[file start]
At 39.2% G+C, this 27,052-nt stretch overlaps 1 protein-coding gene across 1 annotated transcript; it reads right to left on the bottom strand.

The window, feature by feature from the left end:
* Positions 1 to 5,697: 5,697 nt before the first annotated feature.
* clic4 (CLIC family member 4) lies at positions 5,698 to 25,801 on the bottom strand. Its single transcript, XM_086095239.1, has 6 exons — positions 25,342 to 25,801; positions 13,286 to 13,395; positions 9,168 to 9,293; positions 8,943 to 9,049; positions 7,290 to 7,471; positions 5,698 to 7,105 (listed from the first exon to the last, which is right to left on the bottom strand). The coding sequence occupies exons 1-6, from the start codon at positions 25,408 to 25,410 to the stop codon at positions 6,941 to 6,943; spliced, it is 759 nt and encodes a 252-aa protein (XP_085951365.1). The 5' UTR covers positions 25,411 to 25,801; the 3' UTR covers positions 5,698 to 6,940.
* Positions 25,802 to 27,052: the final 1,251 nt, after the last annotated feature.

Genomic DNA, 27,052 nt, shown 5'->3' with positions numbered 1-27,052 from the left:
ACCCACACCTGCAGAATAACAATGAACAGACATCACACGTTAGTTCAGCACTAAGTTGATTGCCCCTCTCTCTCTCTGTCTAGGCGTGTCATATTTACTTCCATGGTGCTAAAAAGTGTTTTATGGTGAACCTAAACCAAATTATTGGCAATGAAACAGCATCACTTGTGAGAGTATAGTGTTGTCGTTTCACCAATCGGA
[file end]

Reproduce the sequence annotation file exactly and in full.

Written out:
At 39.2% G+C, this 27,052-nt stretch overlaps 1 protein-coding gene across 1 annotated transcript; it reads right to left on the bottom strand.

The window, feature by feature from the left end:
* Positions 1 to 5,697: 5,697 nt before the first annotated feature.
* clic4 (CLIC family member 4) lies at positions 5,698 to 25,801 on the bottom strand. Its single transcript, XM_086095239.1, has 6 exons — positions 25,342 to 25,801; positions 13,286 to 13,395; positions 9,168 to 9,293; positions 8,943 to 9,049; positions 7,290 to 7,471; positions 5,698 to 7,105 (listed from the first exon to the last, which is right to left on the bottom strand). The coding sequence occupies exons 1-6, from the start codon at positions 25,408 to 25,410 to the stop codon at positions 6,941 to 6,943; spliced, it is 759 nt and encodes a 252-aa protein (XP_085951365.1). The 5' UTR covers positions 25,411 to 25,801; the 3' UTR covers positions 5,698 to 6,940.
* Positions 25,802 to 27,052: the final 1,251 nt, after the last annotated feature.

Genomic DNA, 27,052 nt, shown 5'->3' with positions numbered 1-27,052 from the left:
ACCCACACCTGCAGAATAACAATGAACAGACATCACACGTTAGTTCAGCACTAAGTTGATTGCCCCTCTCTCTCTCTGTCTAGGCGTGTCATATTTACTTCCATGGTGCTAAAAAGTGTTTTATGGTGAACCTAAACCAAATTATTGGCAATGAAACAGCATCACTTGTGAGAGTATAGTGTTGTCGTTTCACCAATCGGA